Re: bundling

Building a full-fledged frontend application is nowadays easier than ever, thanks to great frameworks like React or Angular, the mature state Javascript and Typescript have reached and the whole Node/NPM-ecosystem. One aspect of frontend development though that’s quite tedious yet results in massive performance gains (or losses, if done incorrectly or not at all) is the building step. It takes all your files as defined in a build-configuration and usally tries to minimize and transpile them to a older version of JS. If you’re using something like create-react-app, the whole setup for the buliding is hidden and already implemented. This also applies to the bundling during development, where you're files are processed before being available on your local dev server.


The most two common tools for building & bundling these days are Webpack and Parcel. Each offer a wide variety of small and large gears to adjust so that the output created matches your preferences and requirements. As great as these tools are, they come with one caveat: the process can take quite long to start up and during development, when the bundler serves your files from localhost. Why? Because large chunks of your app have to be rebuild every time you make a change, even if the change itself was just small.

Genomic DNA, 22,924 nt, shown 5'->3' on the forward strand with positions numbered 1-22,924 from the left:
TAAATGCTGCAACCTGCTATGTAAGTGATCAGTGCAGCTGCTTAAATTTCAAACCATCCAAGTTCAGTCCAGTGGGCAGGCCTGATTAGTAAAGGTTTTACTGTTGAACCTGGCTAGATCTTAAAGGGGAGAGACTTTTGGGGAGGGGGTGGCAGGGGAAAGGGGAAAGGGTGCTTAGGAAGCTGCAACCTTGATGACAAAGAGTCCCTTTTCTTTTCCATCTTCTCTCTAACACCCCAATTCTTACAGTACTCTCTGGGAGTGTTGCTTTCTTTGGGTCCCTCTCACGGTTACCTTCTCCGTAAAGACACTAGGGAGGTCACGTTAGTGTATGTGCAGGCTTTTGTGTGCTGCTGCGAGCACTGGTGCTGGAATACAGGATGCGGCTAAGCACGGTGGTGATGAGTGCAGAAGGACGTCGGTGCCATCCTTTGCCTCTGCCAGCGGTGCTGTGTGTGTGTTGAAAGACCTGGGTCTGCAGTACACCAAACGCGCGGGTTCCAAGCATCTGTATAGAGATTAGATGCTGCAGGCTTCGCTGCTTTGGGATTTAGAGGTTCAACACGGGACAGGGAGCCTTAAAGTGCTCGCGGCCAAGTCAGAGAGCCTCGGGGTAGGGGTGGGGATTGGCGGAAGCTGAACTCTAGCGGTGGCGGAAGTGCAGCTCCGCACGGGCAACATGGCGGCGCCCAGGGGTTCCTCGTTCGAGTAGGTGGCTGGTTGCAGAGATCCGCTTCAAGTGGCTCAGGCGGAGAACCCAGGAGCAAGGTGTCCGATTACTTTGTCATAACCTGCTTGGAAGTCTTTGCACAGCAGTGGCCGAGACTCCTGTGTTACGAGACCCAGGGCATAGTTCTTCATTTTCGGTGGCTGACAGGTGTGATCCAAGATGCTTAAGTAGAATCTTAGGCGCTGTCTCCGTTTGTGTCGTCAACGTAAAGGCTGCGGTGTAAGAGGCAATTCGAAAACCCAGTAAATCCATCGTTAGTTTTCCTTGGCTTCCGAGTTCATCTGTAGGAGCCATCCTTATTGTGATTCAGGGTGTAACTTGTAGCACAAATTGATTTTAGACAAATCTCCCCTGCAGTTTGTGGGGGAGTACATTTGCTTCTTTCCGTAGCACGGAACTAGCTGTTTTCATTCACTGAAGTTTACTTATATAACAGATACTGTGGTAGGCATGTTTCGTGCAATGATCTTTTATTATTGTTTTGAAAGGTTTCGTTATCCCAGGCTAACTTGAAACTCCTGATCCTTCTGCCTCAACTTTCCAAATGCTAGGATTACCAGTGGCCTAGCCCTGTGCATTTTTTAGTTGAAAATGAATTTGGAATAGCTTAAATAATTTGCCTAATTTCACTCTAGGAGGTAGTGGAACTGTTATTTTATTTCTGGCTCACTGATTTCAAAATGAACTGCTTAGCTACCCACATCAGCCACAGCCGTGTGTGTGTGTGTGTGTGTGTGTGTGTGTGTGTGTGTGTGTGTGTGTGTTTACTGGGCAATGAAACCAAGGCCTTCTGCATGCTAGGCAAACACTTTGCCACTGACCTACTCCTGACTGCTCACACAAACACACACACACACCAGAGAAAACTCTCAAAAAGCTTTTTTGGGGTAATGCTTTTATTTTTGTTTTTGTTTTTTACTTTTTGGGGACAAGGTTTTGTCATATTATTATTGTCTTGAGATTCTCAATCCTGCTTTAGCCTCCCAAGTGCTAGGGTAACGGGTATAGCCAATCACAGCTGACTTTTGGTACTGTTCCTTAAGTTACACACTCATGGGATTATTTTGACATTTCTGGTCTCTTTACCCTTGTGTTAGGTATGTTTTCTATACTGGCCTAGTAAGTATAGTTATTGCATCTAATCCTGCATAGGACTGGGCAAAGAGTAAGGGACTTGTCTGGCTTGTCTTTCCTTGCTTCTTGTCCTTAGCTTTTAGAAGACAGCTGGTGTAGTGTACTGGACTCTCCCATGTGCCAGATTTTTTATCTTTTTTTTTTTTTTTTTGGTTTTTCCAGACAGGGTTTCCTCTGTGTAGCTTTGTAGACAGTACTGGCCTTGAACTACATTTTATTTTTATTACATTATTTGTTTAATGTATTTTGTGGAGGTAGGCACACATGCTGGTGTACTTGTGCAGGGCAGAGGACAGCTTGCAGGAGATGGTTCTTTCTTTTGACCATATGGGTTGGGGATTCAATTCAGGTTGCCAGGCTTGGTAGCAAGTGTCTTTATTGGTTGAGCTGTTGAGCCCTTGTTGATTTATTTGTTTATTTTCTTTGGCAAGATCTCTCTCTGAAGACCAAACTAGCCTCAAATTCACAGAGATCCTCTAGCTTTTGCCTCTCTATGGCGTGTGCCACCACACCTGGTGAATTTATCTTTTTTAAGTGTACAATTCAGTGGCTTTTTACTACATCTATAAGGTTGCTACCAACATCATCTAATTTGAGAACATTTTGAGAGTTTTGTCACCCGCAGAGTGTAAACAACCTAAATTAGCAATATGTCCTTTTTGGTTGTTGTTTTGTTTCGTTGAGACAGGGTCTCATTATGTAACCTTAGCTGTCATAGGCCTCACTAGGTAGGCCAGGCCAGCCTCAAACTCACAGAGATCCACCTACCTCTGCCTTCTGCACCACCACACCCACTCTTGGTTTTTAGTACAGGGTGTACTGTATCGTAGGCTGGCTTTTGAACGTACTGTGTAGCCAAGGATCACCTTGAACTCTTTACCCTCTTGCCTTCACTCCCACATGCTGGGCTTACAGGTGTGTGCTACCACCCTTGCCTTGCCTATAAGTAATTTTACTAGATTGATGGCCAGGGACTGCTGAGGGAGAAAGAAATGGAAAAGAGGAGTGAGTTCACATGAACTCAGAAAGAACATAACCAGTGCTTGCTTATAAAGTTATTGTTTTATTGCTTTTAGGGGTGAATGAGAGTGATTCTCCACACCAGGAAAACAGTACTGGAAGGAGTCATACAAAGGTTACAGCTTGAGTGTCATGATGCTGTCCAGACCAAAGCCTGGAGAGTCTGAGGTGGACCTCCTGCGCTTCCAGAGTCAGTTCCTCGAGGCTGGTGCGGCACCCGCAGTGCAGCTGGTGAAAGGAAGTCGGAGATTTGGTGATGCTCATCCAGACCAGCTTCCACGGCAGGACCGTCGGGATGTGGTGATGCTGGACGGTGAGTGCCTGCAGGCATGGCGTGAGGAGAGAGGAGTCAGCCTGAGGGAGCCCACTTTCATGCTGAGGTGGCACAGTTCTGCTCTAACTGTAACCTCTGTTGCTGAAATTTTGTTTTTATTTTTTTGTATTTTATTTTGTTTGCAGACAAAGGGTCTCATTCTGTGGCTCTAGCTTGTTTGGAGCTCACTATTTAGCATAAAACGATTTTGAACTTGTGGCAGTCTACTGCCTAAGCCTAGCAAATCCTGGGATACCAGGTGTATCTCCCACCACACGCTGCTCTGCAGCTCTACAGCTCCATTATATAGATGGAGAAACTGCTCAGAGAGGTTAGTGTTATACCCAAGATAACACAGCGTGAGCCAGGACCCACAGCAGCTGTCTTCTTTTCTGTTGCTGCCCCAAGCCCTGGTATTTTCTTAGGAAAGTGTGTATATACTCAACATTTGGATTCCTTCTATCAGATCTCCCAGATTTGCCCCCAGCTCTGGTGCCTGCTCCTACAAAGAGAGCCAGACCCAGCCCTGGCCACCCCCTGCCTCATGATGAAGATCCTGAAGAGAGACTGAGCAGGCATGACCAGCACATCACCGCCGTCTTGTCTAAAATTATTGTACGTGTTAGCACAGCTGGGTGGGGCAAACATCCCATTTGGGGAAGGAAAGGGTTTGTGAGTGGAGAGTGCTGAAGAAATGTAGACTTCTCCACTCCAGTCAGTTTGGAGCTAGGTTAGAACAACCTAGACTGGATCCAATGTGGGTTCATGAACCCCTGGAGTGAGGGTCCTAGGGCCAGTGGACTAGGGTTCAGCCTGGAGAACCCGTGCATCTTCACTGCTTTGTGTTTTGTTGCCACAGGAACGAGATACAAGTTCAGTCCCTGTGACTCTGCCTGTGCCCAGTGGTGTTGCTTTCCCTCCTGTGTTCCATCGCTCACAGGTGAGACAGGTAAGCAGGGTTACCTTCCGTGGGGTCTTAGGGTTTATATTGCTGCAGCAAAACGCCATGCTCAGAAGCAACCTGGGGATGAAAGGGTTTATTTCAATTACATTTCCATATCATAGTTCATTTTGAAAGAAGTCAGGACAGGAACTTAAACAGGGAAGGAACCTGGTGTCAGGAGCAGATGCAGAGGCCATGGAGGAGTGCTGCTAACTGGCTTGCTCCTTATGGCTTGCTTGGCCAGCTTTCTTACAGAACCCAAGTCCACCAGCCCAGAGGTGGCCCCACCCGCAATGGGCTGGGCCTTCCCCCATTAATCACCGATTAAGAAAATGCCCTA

Snowpacks aims to fix this lag by serving your files unbundeld during development. Every file in your project can be interpreted as function, where the input is the file’s content and the output a cached version of it.

No bundling is the best bundling

B/c no bundling is done at all, the local dev server starts up immediately and only processes the files required at the given point in time. So even if your project grows very large, startup won’t be affacted much. If you want to setup Snowpack for yourself now, there’s a CLI-tool called “create-snowpack-app” to bootstrap your project for various targets such as a React-app.

And when you’re ready to deploy, Snowpack 2 still offers a build-command, which minifies and optimizes  your codebase for production. The library is used by some well-known companies such as Intel or the Internet Archive, according to the site’s documentation. So if you have some spare minutes, it’s worth trying out!

- Tom

expressFlow is now Lean-Forge